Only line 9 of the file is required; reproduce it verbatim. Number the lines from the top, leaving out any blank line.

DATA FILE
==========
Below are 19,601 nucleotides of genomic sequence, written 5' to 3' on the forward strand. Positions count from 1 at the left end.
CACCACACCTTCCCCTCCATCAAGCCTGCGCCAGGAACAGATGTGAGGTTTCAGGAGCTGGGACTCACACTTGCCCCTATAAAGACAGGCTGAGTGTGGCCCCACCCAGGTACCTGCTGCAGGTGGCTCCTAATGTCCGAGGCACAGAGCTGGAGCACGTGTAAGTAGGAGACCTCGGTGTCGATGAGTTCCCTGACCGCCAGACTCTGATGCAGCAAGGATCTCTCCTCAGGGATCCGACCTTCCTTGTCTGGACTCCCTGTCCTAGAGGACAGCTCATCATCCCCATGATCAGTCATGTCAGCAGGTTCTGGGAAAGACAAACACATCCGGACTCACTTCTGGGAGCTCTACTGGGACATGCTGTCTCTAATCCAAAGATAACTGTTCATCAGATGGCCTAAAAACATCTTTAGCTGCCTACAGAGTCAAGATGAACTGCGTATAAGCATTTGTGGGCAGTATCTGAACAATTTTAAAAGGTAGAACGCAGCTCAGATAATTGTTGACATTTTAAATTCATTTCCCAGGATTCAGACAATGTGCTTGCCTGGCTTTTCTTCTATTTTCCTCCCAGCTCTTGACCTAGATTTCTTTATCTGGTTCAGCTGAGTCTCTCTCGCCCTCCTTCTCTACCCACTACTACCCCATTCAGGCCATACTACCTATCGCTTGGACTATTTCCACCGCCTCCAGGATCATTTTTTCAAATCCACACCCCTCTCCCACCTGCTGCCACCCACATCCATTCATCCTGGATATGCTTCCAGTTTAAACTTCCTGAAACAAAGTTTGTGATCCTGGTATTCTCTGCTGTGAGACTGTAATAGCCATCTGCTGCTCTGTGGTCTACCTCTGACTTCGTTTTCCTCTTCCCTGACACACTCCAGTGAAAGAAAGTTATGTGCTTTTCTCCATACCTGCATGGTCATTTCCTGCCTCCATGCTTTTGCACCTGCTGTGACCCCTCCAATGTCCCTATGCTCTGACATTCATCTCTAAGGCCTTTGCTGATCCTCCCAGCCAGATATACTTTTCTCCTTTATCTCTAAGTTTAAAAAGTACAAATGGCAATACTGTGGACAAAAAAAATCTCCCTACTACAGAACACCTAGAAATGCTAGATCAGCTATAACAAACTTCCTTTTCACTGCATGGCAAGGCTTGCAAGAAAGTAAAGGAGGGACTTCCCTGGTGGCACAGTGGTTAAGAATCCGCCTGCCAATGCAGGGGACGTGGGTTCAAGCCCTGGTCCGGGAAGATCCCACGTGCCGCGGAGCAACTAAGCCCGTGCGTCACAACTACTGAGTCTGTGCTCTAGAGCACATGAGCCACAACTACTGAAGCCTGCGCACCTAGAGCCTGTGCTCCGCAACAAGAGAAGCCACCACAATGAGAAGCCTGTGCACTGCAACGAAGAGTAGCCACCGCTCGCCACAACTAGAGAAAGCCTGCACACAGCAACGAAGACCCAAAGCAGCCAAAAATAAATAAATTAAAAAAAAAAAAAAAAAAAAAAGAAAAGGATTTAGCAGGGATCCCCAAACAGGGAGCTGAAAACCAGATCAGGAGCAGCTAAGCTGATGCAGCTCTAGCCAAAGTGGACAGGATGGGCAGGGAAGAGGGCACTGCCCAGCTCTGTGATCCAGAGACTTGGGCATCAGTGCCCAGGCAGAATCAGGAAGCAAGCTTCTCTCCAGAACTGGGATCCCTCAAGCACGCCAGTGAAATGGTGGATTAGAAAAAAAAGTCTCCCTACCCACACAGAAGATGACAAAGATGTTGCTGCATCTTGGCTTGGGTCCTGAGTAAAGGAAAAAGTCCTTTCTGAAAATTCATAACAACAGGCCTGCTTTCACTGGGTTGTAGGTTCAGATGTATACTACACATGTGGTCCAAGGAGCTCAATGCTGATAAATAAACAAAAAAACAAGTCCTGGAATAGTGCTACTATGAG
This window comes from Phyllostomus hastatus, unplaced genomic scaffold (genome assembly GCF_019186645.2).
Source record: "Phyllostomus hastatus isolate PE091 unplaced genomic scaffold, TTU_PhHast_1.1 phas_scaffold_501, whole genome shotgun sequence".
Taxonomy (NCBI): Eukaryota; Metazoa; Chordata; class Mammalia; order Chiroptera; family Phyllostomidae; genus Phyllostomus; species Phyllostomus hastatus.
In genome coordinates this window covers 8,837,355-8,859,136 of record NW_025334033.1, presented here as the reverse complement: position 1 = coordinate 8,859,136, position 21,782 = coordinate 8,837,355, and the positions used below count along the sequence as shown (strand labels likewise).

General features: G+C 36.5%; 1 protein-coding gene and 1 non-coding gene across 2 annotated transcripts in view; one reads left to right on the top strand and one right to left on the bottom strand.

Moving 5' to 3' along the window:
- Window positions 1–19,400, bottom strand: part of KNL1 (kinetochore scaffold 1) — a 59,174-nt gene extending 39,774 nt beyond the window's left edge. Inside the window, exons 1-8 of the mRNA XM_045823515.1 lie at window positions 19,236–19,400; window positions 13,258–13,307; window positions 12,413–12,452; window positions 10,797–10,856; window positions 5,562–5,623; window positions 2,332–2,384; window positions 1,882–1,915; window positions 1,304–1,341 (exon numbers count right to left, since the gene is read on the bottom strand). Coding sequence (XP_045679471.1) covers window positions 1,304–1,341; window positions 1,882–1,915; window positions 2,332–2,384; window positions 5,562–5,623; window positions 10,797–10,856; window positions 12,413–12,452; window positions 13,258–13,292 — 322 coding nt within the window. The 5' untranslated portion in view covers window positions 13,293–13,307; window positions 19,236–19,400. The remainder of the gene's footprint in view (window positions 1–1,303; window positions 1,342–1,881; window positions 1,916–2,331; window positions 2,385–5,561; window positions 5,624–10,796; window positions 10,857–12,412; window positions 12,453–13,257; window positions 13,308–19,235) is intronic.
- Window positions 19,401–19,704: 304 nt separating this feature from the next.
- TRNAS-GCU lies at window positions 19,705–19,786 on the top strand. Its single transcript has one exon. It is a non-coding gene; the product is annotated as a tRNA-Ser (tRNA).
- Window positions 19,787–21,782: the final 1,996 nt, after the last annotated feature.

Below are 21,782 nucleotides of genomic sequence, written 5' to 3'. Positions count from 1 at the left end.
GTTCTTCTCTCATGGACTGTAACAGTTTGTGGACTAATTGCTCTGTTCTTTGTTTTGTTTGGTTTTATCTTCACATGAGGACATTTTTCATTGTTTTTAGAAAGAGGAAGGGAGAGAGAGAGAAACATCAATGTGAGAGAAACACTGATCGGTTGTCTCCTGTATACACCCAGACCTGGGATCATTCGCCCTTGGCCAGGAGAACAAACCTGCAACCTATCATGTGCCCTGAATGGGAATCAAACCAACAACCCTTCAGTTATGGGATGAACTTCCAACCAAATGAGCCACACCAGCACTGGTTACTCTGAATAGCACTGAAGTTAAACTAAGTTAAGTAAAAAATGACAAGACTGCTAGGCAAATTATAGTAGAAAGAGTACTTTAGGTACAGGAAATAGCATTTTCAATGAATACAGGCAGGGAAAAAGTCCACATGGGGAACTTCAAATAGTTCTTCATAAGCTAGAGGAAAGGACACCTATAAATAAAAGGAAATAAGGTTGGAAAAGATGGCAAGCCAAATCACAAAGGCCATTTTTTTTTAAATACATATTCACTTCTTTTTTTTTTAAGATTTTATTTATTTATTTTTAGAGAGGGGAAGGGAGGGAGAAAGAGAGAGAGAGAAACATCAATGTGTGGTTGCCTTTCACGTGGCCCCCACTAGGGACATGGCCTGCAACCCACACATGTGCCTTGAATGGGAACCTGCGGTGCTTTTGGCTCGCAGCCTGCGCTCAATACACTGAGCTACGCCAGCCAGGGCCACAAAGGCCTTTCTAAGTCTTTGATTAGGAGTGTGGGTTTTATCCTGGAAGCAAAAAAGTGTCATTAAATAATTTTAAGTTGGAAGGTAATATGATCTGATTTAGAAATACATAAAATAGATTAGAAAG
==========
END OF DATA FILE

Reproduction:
- Window positions 1–19,400, bottom strand: part of KNL1 (kinetochore scaffold 1) — a 59,174-nt gene extending 39,774 nt beyond the window's left edge. Inside the window, exons 1-8 of the mRNA XM_045823515.1 lie at window positions 19,236–19,400; window positions 13,258–13,307; window positions 12,413–12,452; window positions 10,797–10,856; window positions 5,562–5,623; window positions 2,332–2,384; window positions 1,882–1,915; window positions 1,304–1,341 (exon numbers count right to left, since the gene is read on the bottom strand). Coding sequence (XP_045679471.1) covers window positions 1,304–1,341; window positions 1,882–1,915; window positions 2,332–2,384; window positions 5,562–5,623; window positions 10,797–10,856; window positions 12,413–12,452; window positions 13,258–13,292 — 322 coding nt within the window. The 5' untranslated portion in view covers window positions 13,293–13,307; window positions 19,236–19,400. The remainder of the gene's footprint in view (window positions 1–1,303; window positions 1,342–1,881; window positions 1,916–2,331; window positions 2,385–5,561; window positions 5,624–10,796; window positions 10,857–12,412; window positions 12,453–13,257; window positions 13,308–19,235) is intronic.